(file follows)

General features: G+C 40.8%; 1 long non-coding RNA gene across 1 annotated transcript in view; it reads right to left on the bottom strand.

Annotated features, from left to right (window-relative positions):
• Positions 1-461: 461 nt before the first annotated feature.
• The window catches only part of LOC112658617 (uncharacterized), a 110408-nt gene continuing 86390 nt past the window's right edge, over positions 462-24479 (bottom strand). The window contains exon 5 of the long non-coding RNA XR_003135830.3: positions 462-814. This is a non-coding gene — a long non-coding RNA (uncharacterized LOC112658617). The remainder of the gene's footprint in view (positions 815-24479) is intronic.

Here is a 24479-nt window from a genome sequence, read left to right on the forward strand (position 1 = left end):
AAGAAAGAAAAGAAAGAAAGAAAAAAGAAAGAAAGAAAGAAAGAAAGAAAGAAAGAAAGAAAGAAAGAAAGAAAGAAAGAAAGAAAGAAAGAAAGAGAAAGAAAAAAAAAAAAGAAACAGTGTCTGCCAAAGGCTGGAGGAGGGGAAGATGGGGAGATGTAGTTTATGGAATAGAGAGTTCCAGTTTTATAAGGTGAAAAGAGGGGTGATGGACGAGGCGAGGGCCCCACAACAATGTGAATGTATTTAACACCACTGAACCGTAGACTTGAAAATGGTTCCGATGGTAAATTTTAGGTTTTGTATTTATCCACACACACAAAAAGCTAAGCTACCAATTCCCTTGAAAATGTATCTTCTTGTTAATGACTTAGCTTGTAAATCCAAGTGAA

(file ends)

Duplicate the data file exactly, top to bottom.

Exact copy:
General features: G+C 40.8%; 1 long non-coding RNA gene across 1 annotated transcript in view; it reads right to left on the bottom strand.

Annotated features, from left to right (window-relative positions):
• Positions 1-461: 461 nt before the first annotated feature.
• The window catches only part of LOC112658617 (uncharacterized), a 110408-nt gene continuing 86390 nt past the window's right edge, over positions 462-24479 (bottom strand). The window contains exon 5 of the long non-coding RNA XR_003135830.3: positions 462-814. This is a non-coding gene — a long non-coding RNA (uncharacterized LOC112658617). The remainder of the gene's footprint in view (positions 815-24479) is intronic.

Here is a 24479-nt window from a genome sequence, read left to right on the forward strand (position 1 = left end):
AAGAAAGAAAAGAAAGAAAGAAAAAAGAAAGAAAGAAAGAAAGAAAGAAAGAAAGAAAGAAAGAAAGAAAGAAAGAAAGAAAGAAAGAAAGAAAGAGAAAGAAAAAAAAAAAAGAAACAGTGTCTGCCAAAGGCTGGAGGAGGGGAAGATGGGGAGATGTAGTTTATGGAATAGAGAGTTCCAGTTTTATAAGGTGAAAAGAGGGGTGATGGACGAGGCGAGGGCCCCACAACAATGTGAATGTATTTAACACCACTGAACCGTAGACTTGAAAATGGTTCCGATGGTAAATTTTAGGTTTTGTATTTATCCACACACACAAAAAGCTAAGCTACCAATTCCCTTGAAAATGTATCTTCTTGTTAATGACTTAGCTTGTAAATCCAAGTGAA